Exclusive: President Obama’s Mideast policy is such a confusing mess that he is now supporting Turkey’s invasion of northern Syria although it’s primary target is not ISIS but another U.S. ally, the Kurds, explains Daniel Lazare.
Exclusive: The ugly legacy of George W. Bush’s torture program continues to haunt U.S. foreign policy as the “poster child” for waterboarding, Abu Zubaydah, makes an appeal for his release from Guantanamo, writes Marjorie Cohn.
Exclusive: A New York Times columnist writes Americans are so “dumbed-down” that they don’t know that Russia “invaded” Ukraine two years ago, but that “invasion” was mostly in the minds of Times editors and other propagandists, says Robert Parry.
Americans have paid a very high price for the Establishment’s imperial ambitions, a price passing a breaking point in blood and money, a problem that must be addressed with realism and humility, explains Natylie Baldwin.
Iran’s annoyance that Russia over-played its hand in going public about its use of an Iranian airbase shows the risk of offending potential allies, a lesson that U.S. officials also need to learn, says ex-CIA analyst Paul R. Pillar.
Israel’s repression of the Palestinians is often rationalized by the historical abuse of the Jews, but Israel’s misconduct is having the disturbing effect of stirring up new anti-Semitism, observes Lawrence Davidson.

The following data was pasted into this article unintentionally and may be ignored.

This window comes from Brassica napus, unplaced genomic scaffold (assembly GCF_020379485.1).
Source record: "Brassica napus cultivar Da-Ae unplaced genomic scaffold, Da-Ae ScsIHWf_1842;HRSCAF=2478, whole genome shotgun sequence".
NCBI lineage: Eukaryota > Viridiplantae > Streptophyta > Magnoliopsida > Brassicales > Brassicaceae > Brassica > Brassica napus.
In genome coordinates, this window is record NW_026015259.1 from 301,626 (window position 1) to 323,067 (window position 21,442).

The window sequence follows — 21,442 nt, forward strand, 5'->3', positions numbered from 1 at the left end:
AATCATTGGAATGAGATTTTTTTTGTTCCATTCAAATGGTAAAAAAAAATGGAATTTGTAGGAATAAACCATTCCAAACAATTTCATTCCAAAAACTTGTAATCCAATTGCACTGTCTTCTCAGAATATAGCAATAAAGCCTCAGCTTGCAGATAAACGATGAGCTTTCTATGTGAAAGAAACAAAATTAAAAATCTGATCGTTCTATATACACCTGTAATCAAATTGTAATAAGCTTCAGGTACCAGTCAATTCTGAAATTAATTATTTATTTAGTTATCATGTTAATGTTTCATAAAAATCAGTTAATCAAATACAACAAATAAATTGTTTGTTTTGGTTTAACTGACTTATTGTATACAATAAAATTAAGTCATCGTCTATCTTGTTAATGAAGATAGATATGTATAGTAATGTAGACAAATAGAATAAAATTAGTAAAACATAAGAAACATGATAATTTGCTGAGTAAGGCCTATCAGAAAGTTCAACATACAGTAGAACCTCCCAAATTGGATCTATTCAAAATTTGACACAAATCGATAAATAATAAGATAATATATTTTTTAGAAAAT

Israel continues to cut off the 1.8 million people of Gaza from receiving relief supplies from sea, an illegal blockade that will be challenged again this year by the Women’s Boat to Gaza, writes retired Col. Ann Wright.
The New York Times greeted Bernie Sanders’s launch of Our Revolution with a report on staffing problems while other outlets ignored it, but a real problem was the senator’s silence on perpetual war, says Norman Solomon.
From the Archive: NATO’s 1999 war on Serbia showcased some of America’s then-cutting-edge strategies for waging electronic sabotage against an “enemy,” including hacking computers and controlling information, wrote Robert Parry in real time.
From the Archive: President Bill Clinton’s bombardment of Serbia in 1999 marked a grim turn in the practice of “information warfare,” with a lethal NATO attack targeting a Serb TV station which criticized the war, observed war correspondent Don North.